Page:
First, while India may strive for mutual sensitivity, respect and interest, China continues to see India from a third-party prism. Take the Chinese objection to the India-United States (US) military exercise. Beijing called it a violation of border agreements signed in 1993 and 1996 — ironic because China has no veto on Indian decisions and rich, given Beijing tore up decades of agreements and protocols with Galwan.

Two, this denial of Indian agency stems from long-standing disdain for parity with India. India’s aggressive infrastructure push, especially in Arunachal — airports, all-weather tunnels, roads fit for heavy armour movement, coupled with attempts to retain border populations with a boost to tourism, reviving indigenous culture and economic incentives — aim to catch up with China. While Chinese propaganda relentlessly slights these efforts, it blames infrastructure development for triggering escalation.

Three, this aversion to parity translates to “status-dilemmas” where China sees US-India cooperation not simply as a balance of power politics but also as a balance of status. China’s Asia watchers often blame India for bad relations, and stereotype it as an obstacle. Academic Liu Zonghyi recently rebuked India for “taking advantage of US’s Indo-Pacific Strategy, as an “opportunity to contain China’s rise”. These perceptions endure in Beijing’s strategic calculus.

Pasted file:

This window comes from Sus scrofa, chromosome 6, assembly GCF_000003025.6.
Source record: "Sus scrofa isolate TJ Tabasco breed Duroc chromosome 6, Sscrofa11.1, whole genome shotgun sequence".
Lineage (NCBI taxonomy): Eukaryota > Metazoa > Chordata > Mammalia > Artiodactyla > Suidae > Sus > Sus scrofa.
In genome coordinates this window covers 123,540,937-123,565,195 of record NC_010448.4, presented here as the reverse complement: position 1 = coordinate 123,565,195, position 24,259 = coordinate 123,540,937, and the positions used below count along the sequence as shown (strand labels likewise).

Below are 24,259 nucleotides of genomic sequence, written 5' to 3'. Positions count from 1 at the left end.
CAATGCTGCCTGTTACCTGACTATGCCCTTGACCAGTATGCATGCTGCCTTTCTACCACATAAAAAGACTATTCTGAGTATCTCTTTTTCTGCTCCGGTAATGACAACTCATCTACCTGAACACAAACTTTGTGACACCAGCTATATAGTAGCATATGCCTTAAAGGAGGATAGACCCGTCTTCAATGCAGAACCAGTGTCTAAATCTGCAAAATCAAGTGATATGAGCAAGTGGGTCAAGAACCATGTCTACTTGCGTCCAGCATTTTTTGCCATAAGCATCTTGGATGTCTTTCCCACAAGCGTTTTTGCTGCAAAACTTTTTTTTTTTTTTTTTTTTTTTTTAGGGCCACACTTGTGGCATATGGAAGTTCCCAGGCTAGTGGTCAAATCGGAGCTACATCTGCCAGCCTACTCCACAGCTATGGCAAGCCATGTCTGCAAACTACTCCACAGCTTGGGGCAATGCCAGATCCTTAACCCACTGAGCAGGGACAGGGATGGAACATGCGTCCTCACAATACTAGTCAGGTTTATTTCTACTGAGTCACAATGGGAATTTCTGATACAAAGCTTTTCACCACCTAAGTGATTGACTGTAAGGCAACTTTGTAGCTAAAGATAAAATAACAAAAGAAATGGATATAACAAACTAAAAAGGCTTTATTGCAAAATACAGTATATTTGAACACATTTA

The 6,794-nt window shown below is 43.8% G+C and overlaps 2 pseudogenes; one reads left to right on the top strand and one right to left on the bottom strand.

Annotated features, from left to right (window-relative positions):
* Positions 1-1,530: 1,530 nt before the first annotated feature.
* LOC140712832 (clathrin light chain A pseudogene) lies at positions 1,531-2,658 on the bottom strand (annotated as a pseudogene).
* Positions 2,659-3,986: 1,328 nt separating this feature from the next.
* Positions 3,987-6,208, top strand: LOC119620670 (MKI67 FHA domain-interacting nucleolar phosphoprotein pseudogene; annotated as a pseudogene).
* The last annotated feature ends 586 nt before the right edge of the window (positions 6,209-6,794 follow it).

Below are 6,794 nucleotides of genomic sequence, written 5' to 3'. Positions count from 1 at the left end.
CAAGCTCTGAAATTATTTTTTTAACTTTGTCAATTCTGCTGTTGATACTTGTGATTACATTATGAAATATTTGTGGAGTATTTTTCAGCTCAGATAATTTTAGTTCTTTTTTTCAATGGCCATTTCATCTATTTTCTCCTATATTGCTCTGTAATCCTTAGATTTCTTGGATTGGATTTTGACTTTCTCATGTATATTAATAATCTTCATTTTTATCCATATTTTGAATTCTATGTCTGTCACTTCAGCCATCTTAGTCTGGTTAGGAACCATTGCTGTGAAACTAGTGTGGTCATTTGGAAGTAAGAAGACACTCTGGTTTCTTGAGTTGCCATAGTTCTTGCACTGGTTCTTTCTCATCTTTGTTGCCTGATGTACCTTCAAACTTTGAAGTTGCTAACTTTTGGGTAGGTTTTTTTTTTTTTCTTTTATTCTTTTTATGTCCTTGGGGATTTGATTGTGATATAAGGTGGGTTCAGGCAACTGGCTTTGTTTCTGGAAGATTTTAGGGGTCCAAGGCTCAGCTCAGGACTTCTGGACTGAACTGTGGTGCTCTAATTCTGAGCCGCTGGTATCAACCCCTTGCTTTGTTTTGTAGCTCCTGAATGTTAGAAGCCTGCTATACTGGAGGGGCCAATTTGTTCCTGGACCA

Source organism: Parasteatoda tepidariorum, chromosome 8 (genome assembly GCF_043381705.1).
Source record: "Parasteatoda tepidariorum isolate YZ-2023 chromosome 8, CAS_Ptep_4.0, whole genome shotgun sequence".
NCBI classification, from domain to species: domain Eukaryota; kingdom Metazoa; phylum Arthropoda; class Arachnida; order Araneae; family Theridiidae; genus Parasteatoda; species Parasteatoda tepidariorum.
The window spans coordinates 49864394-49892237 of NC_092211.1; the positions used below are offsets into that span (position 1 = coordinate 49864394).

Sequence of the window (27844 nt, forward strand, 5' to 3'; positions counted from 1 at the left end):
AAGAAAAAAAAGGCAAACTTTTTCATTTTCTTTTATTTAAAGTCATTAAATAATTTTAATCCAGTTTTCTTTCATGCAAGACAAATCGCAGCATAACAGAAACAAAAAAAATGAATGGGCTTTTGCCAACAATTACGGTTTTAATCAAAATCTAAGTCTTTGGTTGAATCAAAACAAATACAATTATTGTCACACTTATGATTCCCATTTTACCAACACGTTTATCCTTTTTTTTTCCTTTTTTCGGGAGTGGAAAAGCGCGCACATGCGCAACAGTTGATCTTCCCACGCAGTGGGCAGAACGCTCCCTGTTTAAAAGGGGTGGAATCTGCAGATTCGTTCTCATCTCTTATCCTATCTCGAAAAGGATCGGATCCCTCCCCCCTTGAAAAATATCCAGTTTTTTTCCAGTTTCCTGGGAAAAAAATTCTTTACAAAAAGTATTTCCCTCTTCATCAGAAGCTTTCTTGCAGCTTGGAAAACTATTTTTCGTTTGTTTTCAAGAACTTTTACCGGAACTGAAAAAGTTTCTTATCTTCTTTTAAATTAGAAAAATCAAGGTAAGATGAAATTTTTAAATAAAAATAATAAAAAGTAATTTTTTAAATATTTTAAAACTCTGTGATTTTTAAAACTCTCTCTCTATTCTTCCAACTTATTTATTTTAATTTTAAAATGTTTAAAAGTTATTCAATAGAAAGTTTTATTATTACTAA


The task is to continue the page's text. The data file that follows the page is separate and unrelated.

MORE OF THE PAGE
Four, if Chinese actions along the LAC are driven by third-party prisms, then India and its partners need to shore up signalling, both externally and internally. No matter what Beijing says, Quad has rattled its assumptions. As scholar Ye Hailin noted, “China should target the US’s Indo-Pacific alliance system, based on the principle of using power to divide and demoralise.”As Quad capitals manage their China relationship, they should strive to keep out even fringe speculation on grand bargains with Beijing. This narrative amplifies anxieties of the Indo-Pacific region and plays into China’s hands.

Finally, on narratives, India put the facts on the ground first on the Tawang clash, not ceding grounds for speculation. However, the bigger battle lies in thwarting Chinese attempts at painting “Tawang as a core interest”. Ongoing efforts to de-legitimise the 1914 agreement that validates the McMahon Line, the assertion of theological links to Tawang, the whitewashing of repressive Tibetan taxation practices, cultural appropriation of independent tribes, and mind games engineered to exploit socioeconomic and ethnic fault lines will continue. India will need to be battle ready, not just on the ground but also in the cognitive domain.

Shruti Pandalai is fellow, MP-IDSA

The views expressed are personal